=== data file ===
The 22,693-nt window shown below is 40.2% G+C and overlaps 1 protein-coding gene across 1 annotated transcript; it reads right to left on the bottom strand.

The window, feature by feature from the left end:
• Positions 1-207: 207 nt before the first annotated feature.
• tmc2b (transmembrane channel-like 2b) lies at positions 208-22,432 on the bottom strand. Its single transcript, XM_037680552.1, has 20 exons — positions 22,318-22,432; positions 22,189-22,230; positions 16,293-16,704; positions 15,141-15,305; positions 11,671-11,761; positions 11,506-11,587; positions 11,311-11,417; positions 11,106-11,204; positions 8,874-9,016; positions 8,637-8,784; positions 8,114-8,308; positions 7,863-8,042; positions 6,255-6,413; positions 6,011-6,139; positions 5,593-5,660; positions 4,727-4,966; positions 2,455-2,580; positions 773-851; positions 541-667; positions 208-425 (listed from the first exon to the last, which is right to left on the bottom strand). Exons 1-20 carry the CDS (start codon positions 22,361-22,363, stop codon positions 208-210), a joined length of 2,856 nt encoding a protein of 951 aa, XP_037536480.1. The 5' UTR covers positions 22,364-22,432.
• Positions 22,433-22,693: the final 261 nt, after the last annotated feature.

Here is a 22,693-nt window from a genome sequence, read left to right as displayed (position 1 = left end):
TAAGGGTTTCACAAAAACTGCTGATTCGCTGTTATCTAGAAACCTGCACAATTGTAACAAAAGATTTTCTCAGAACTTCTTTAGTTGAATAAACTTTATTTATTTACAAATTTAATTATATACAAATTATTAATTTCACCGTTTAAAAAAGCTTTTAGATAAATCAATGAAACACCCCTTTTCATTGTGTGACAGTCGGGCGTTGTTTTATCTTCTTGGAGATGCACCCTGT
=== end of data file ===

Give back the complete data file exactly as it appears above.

The 22,693-nt window shown below is 40.2% G+C and overlaps 1 protein-coding gene across 1 annotated transcript; it reads right to left on the bottom strand.

The window, feature by feature from the left end:
• Positions 1-207: 207 nt before the first annotated feature.
• tmc2b (transmembrane channel-like 2b) lies at positions 208-22,432 on the bottom strand. Its single transcript, XM_037680552.1, has 20 exons — positions 22,318-22,432; positions 22,189-22,230; positions 16,293-16,704; positions 15,141-15,305; positions 11,671-11,761; positions 11,506-11,587; positions 11,311-11,417; positions 11,106-11,204; positions 8,874-9,016; positions 8,637-8,784; positions 8,114-8,308; positions 7,863-8,042; positions 6,255-6,413; positions 6,011-6,139; positions 5,593-5,660; positions 4,727-4,966; positions 2,455-2,580; positions 773-851; positions 541-667; positions 208-425 (listed from the first exon to the last, which is right to left on the bottom strand). Exons 1-20 carry the CDS (start codon positions 22,361-22,363, stop codon positions 208-210), a joined length of 2,856 nt encoding a protein of 951 aa, XP_037536480.1. The 5' UTR covers positions 22,364-22,432.
• Positions 22,433-22,693: the final 261 nt, after the last annotated feature.

Here is a 22,693-nt window from a genome sequence, read left to right as displayed (position 1 = left end):
TAAGGGTTTCACAAAAACTGCTGATTCGCTGTTATCTAGAAACCTGCACAATTGTAACAAAAGATTTTCTCAGAACTTCTTTAGTTGAATAAACTTTATTTATTTACAAATTTAATTATATACAAATTATTAATTTCACCGTTTAAAAAAGCTTTTAGATAAATCAATGAAACACCCCTTTTCATTGTGTGACAGTCGGGCGTTGTTTTATCTTCTTGGAGATGCACCCTGT